It seems to me a bit rich that Agency B thinks it gets the rights from my agreement with the landlord and Agency A -- e.g. right of entry and inspection -- without the obligations -- i.e. to protect my deposit and comply with a court order.

In fact I have seen nothing from Agency B even acknowledging that the existence of the deposit paid to Agency A; it seems Agency B assumes I will resign myself to it just vanishing along with Agency A.

Would I be on sound legal ground to write to the landlord to inform him

-- that until I receive written notification from him designating Agency B as the agent, and until I sign a new agreement with both him and Agency B to that effect, I’m under no obligation to comply with their demand to enter and inspect?

-- perhaps additionally, that I will only sign an agreement with Agency B if the agreement explicitly acknowledges that 1) Agency B is now responsible for my deposit paid some years ago (“after all, dear Landlord, I can’t accept that it has merely vanished” etc etc), and 2) Agency B must comply with all relevant legislation relating to deposits in general, and with the court order against Agency A regarding my deposit in particular?

Would this be a smart thing to do, or could it backfire somehow?

littlemisslettings
17-12-2009, 11:01 AM
Your agreement is with the landlord not the agency - the agency acts for the landlord not you so your tenancy agreements still stands. You might want to seek the landlords authority though that he agrees for Agency B to act on his behalf before letting them in for an inspection, but i expect he has agreed to continue with them. The company i work for made some similar changes a few years ago and it makes zero difference in terms of day to day business.

With regards to the bond deposit, i am surprised that Agency A was ordered to protect it and not the landlord (who would in tern counter claim agains the agency) as it is ultimately the landlord who is responsible for this. It does not matter if agency A's account is empty, the bond is still the landlords responsibility (lucky him)

yai ling
17-12-2009, 11:43 AM
Thanks for your reply.

Re: "Your agreement is with the landlord not the agency - the agency acts for the landlord not you so your tenancy agreements still stands."

My point is that my agreement with the landlord states that Agency A is the agent. So until that agreement has changed, it would seem to me I'm under no obligation to accede to any of Agency B's demands.

So let's say landlord wants to change the agreement so that Agency B is designated the agent. My understanding is that I can't be forced to agree to that; after all, a court has ruled that the deposit was not protected, therefore under the Housing Act I cannot be Section 21'd ; and as I'm actually in advance on my rent, I cannot be otherwise forced out. And certainly,a new agreement which fails to even recognise that the deposit has been paid can't be forced on me either?

littlemisslettings
17-12-2009, 12:40 PM
"My point is that my agreement with the landlord states that Agency A is the agent. So until that agreement has changed, it would seem to me I'm under no obligation to accede to any of Agency B's demands" - hence why i recommended that you could insist that the landlord must write to you to confirm that agency B is the new agent appointed to manage the property, however, agency b has already done this presumably under the landlords authority. The agent named on the agreement has changed but the actual terms and conditions of the tenancy agreement would remain the same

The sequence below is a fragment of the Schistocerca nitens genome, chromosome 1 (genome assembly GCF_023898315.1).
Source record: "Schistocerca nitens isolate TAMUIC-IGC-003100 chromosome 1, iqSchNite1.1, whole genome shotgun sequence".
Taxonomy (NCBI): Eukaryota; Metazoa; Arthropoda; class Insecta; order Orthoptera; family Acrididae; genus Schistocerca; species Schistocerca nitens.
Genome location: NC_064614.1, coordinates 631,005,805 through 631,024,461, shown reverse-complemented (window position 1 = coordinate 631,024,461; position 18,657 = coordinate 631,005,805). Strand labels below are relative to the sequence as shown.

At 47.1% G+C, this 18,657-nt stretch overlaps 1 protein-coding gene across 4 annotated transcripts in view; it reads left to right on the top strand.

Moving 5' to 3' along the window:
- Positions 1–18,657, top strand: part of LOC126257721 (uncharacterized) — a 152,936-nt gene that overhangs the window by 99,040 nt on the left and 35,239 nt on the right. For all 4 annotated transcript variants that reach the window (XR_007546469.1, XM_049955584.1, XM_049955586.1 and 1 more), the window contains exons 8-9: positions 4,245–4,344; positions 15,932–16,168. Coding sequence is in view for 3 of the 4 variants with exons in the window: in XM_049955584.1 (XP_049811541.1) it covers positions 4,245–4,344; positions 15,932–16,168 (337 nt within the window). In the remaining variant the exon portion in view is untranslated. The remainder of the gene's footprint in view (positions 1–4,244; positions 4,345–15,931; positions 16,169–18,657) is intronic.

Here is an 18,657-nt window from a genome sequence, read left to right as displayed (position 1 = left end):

"So let's say landlord wants to change the agreement so that Agency B is designated the agent. My understanding is that I can't be forced to agree to that; after all, a court has ruled that the deposit was not protected, therefore under the Housing Act I cannot be Section 21'd ; and as I'm actually in advance on my rent, I cannot be otherwise forced out. And certainly,a new agreement which fails to even recognise that the deposit has been paid can't be forced on me either?" - in short - yep!

(sorry - multi quote thingy doesnt seem to do anything for me)

westminster
17-12-2009, 15:58 PM
I am a tenant. I’d been under a 12 month AST. But in the summer of last year, when I was asked to sign a new 12 month AST, I asked the estate agency to protect my deposit, which they had not done. They refused unless I paid them several hundred pounds as an “admin fee”. That seemed bogus to me, so I refused to sign a new 12 month AST, and filed a claim in county court. The named defendant was the agency, not the landlord. The tenancy became a periodic tenancy, and still is.

I won the claim in court this autumn. The agency was ordered to protect my deposit, pay me 3X the deposit, and pay my court costs. But the agency never did.

Rather, around the time of the compliance deadline, the agency (we’ll call it Agency A) changed business identities. It had been “Agency A” [not an Ltd] but became “Agency B, Ltd”. Same premises, staff, director and phone number – so effectively the same outfit, but a new legal entity.

When I asked the director when he intended to comply, he refused to answer. I sought and won a 3rd party debt order, but by the time it was issued, there were no funds in Agency A’s account, so no joy.


Have you attempted to have the court order amended, as I suggested in your previous thread on the same subject several weeks ago?
http://www.landlordzone.co.uk/forums/showthread.php?t=23466

westminster
17-12-2009, 16:29 PM
Not long ago I received a letter from Agency B (a general form letter addressed to “Dear Tenant”) informing me that Agency A was no more, and that Agency B is taking over the affairs of Agency A.